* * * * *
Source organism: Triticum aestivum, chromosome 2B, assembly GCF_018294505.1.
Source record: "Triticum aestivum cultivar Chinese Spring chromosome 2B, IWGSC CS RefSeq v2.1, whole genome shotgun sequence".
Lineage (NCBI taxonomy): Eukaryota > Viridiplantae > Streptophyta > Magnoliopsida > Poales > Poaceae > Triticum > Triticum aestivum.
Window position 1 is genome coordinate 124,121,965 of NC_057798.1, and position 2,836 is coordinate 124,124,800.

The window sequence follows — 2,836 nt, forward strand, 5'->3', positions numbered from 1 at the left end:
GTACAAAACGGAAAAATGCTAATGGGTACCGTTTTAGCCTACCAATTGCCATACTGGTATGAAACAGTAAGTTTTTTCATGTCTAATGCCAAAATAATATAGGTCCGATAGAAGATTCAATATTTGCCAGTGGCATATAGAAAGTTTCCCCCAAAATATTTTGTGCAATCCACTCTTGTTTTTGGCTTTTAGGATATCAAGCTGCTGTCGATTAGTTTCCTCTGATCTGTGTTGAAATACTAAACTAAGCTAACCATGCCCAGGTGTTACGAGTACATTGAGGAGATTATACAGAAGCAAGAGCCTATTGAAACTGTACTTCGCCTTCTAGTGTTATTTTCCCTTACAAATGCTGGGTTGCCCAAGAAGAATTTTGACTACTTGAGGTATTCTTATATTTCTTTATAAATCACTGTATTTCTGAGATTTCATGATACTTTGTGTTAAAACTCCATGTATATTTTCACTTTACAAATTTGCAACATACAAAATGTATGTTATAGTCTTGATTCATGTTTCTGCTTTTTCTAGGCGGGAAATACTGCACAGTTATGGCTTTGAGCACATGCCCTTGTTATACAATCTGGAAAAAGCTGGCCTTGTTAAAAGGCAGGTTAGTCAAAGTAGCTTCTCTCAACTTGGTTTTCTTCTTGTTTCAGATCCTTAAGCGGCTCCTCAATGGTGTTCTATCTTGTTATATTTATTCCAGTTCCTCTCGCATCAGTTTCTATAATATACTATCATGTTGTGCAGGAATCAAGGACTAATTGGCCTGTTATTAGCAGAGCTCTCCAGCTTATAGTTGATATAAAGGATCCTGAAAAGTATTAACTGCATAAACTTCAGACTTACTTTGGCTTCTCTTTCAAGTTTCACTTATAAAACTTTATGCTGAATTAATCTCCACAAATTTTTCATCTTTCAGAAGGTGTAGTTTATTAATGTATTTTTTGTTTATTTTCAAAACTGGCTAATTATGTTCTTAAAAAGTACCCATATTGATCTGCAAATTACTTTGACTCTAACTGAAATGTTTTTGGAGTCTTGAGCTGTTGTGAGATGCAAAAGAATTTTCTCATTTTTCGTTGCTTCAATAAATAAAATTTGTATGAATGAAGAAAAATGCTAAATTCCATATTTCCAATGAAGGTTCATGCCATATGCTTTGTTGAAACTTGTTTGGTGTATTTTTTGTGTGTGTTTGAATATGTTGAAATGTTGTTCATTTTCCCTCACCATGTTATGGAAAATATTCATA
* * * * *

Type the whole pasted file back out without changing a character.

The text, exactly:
Source organism: Triticum aestivum, chromosome 2B, assembly GCF_018294505.1.
Source record: "Triticum aestivum cultivar Chinese Spring chromosome 2B, IWGSC CS RefSeq v2.1, whole genome shotgun sequence".
Lineage (NCBI taxonomy): Eukaryota > Viridiplantae > Streptophyta > Magnoliopsida > Poales > Poaceae > Triticum > Triticum aestivum.
Window position 1 is genome coordinate 124,121,965 of NC_057798.1, and position 2,836 is coordinate 124,124,800.

The window sequence follows — 2,836 nt, forward strand, 5'->3', positions numbered from 1 at the left end:
GTACAAAACGGAAAAATGCTAATGGGTACCGTTTTAGCCTACCAATTGCCATACTGGTATGAAACAGTAAGTTTTTTCATGTCTAATGCCAAAATAATATAGGTCCGATAGAAGATTCAATATTTGCCAGTGGCATATAGAAAGTTTCCCCCAAAATATTTTGTGCAATCCACTCTTGTTTTTGGCTTTTAGGATATCAAGCTGCTGTCGATTAGTTTCCTCTGATCTGTGTTGAAATACTAAACTAAGCTAACCATGCCCAGGTGTTACGAGTACATTGAGGAGATTATACAGAAGCAAGAGCCTATTGAAACTGTACTTCGCCTTCTAGTGTTATTTTCCCTTACAAATGCTGGGTTGCCCAAGAAGAATTTTGACTACTTGAGGTATTCTTATATTTCTTTATAAATCACTGTATTTCTGAGATTTCATGATACTTTGTGTTAAAACTCCATGTATATTTTCACTTTACAAATTTGCAACATACAAAATGTATGTTATAGTCTTGATTCATGTTTCTGCTTTTTCTAGGCGGGAAATACTGCACAGTTATGGCTTTGAGCACATGCCCTTGTTATACAATCTGGAAAAAGCTGGCCTTGTTAAAAGGCAGGTTAGTCAAAGTAGCTTCTCTCAACTTGGTTTTCTTCTTGTTTCAGATCCTTAAGCGGCTCCTCAATGGTGTTCTATCTTGTTATATTTATTCCAGTTCCTCTCGCATCAGTTTCTATAATATACTATCATGTTGTGCAGGAATCAAGGACTAATTGGCCTGTTATTAGCAGAGCTCTCCAGCTTATAGTTGATATAAAGGATCCTGAAAAGTATTAACTGCATAAACTTCAGACTTACTTTGGCTTCTCTTTCAAGTTTCACTTATAAAACTTTATGCTGAATTAATCTCCACAAATTTTTCATCTTTCAGAAGGTGTAGTTTATTAATGTATTTTTTGTTTATTTTCAAAACTGGCTAATTATGTTCTTAAAAAGTACCCATATTGATCTGCAAATTACTTTGACTCTAACTGAAATGTTTTTGGAGTCTTGAGCTGTTGTGAGATGCAAAAGAATTTTCTCATTTTTCGTTGCTTCAATAAATAAAATTTGTATGAATGAAGAAAAATGCTAAATTCCATATTTCCAATGAAGGTTCATGCCATATGCTTTGTTGAAACTTGTTTGGTGTATTTTTTGTGTGTGTTTGAATATGTTGAAATGTTGTTCATTTTCCCTCACCATGTTATGGAAAATATTCATA